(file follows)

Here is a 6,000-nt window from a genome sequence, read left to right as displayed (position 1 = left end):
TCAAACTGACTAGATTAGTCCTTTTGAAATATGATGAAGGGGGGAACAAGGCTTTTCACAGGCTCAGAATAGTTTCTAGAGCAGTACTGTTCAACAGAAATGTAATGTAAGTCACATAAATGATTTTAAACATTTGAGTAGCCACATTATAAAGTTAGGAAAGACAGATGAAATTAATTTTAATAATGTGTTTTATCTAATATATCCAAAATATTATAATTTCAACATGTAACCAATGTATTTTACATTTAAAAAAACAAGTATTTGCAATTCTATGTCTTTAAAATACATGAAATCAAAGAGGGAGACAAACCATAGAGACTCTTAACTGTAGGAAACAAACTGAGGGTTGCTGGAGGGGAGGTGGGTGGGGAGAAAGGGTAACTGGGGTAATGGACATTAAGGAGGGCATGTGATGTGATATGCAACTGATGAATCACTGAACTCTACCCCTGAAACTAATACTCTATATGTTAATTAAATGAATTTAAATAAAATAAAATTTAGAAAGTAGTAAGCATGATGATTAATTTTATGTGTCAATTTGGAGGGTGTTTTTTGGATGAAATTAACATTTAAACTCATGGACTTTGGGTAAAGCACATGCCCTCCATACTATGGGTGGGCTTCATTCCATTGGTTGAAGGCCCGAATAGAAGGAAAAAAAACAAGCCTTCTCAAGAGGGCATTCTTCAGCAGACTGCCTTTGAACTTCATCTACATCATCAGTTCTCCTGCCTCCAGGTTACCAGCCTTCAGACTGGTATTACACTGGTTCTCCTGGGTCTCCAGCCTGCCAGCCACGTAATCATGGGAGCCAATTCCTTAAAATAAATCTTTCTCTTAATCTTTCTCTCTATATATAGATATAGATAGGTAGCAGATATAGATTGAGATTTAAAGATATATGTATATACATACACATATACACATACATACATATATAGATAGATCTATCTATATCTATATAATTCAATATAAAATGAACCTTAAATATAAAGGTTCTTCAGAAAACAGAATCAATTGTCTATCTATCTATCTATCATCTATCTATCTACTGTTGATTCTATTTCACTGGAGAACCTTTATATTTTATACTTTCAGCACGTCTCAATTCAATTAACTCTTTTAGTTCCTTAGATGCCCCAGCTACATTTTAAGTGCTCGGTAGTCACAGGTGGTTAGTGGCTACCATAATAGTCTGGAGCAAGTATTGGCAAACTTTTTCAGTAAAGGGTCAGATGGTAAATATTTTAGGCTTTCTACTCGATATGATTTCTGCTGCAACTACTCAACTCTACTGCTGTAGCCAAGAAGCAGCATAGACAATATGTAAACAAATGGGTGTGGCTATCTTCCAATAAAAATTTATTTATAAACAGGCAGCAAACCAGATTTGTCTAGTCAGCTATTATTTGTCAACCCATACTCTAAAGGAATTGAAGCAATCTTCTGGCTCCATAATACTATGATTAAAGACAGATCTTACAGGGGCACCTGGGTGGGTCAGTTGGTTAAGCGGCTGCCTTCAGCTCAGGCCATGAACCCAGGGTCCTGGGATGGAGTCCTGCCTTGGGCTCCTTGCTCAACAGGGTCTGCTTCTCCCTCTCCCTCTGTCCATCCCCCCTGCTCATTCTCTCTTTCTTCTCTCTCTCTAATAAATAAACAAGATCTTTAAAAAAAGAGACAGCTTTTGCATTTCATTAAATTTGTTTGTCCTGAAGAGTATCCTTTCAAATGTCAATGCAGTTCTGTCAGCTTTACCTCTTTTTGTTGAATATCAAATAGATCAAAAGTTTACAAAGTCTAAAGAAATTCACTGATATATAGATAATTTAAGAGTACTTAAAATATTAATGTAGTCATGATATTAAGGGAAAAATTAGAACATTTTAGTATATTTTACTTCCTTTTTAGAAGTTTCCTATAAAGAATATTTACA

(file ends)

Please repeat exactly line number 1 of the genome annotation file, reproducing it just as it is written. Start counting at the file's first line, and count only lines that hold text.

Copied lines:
Here is a 6,000-nt window from a genome sequence, read left to right as displayed (position 1 = left end):